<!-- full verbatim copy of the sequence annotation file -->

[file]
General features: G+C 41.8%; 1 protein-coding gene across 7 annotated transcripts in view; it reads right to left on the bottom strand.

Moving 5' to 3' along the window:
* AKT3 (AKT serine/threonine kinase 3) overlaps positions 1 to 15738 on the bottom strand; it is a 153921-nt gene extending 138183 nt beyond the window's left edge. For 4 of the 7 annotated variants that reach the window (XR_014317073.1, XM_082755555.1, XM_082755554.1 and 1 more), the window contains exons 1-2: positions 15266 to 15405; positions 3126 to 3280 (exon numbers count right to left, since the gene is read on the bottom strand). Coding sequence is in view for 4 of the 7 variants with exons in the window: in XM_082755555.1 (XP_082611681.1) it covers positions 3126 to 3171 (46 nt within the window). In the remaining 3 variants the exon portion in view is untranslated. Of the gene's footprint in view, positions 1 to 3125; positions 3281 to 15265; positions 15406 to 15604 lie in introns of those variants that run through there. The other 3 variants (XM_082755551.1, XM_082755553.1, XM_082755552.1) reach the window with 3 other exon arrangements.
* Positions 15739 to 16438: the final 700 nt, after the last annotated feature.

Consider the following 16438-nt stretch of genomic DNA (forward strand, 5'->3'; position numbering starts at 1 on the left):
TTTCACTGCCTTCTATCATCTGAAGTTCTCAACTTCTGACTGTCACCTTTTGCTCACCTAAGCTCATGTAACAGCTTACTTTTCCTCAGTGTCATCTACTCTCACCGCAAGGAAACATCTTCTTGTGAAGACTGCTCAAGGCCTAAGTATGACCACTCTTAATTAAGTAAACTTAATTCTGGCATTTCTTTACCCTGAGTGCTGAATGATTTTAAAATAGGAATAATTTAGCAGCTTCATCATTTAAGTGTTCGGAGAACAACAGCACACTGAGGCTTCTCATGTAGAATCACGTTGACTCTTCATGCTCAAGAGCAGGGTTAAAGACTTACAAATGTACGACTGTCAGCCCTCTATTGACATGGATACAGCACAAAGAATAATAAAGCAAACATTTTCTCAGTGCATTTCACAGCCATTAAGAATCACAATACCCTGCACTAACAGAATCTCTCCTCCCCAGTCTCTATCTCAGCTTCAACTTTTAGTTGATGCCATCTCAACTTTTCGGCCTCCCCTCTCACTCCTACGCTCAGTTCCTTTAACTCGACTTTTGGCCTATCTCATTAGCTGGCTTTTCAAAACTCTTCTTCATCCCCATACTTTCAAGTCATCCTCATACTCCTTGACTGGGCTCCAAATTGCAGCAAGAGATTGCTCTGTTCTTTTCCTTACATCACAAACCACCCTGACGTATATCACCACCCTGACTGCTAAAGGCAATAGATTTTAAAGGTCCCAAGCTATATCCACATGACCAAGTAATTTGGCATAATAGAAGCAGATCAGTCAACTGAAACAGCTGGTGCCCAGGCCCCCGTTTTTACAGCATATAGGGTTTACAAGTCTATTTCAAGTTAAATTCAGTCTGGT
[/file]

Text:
General features: G+C 41.8%; 1 protein-coding gene across 7 annotated transcripts in view; it reads right to left on the bottom strand.

Moving 5' to 3' along the window:
* AKT3 (AKT serine/threonine kinase 3) overlaps positions 1 to 15738 on the bottom strand; it is a 153921-nt gene extending 138183 nt beyond the window's left edge. For 4 of the 7 annotated variants that reach the window (XR_014317073.1, XM_082755555.1, XM_082755554.1 and 1 more), the window contains exons 1-2: positions 15266 to 15405; positions 3126 to 3280 (exon numbers count right to left, since the gene is read on the bottom strand). Coding sequence is in view for 4 of the 7 variants with exons in the window: in XM_082755555.1 (XP_082611681.1) it covers positions 3126 to 3171 (46 nt within the window). In the remaining 3 variants the exon portion in view is untranslated. Of the gene's footprint in view, positions 1 to 3125; positions 3281 to 15265; positions 15406 to 15604 lie in introns of those variants that run through there. The other 3 variants (XM_082755551.1, XM_082755553.1, XM_082755552.1) reach the window with 3 other exon arrangements.
* Positions 15739 to 16438: the final 700 nt, after the last annotated feature.

Consider the following 16438-nt stretch of genomic DNA (forward strand, 5'->3'; position numbering starts at 1 on the left):
TTTCACTGCCTTCTATCATCTGAAGTTCTCAACTTCTGACTGTCACCTTTTGCTCACCTAAGCTCATGTAACAGCTTACTTTTCCTCAGTGTCATCTACTCTCACCGCAAGGAAACATCTTCTTGTGAAGACTGCTCAAGGCCTAAGTATGACCACTCTTAATTAAGTAAACTTAATTCTGGCATTTCTTTACCCTGAGTGCTGAATGATTTTAAAATAGGAATAATTTAGCAGCTTCATCATTTAAGTGTTCGGAGAACAACAGCACACTGAGGCTTCTCATGTAGAATCACGTTGACTCTTCATGCTCAAGAGCAGGGTTAAAGACTTACAAATGTACGACTGTCAGCCCTCTATTGACATGGATACAGCACAAAGAATAATAAAGCAAACATTTTCTCAGTGCATTTCACAGCCATTAAGAATCACAATACCCTGCACTAACAGAATCTCTCCTCCCCAGTCTCTATCTCAGCTTCAACTTTTAGTTGATGCCATCTCAACTTTTCGGCCTCCCCTCTCACTCCTACGCTCAGTTCCTTTAACTCGACTTTTGGCCTATCTCATTAGCTGGCTTTTCAAAACTCTTCTTCATCCCCATACTTTCAAGTCATCCTCATACTCCTTGACTGGGCTCCAAATTGCAGCAAGAGATTGCTCTGTTCTTTTCCTTACATCACAAACCACCCTGACGTATATCACCACCCTGACTGCTAAAGGCAATAGATTTTAAAGGTCCCAAGCTATATCCACATGACCAAGTAATTTGGCATAATAGAAGCAGATCAGTCAACTGAAACAGCTGGTGCCCAGGCCCCCGTTTTTACAGCATATAGGGTTTACAAGTCTATTTCAAGTTAAATTCAGTCTGGT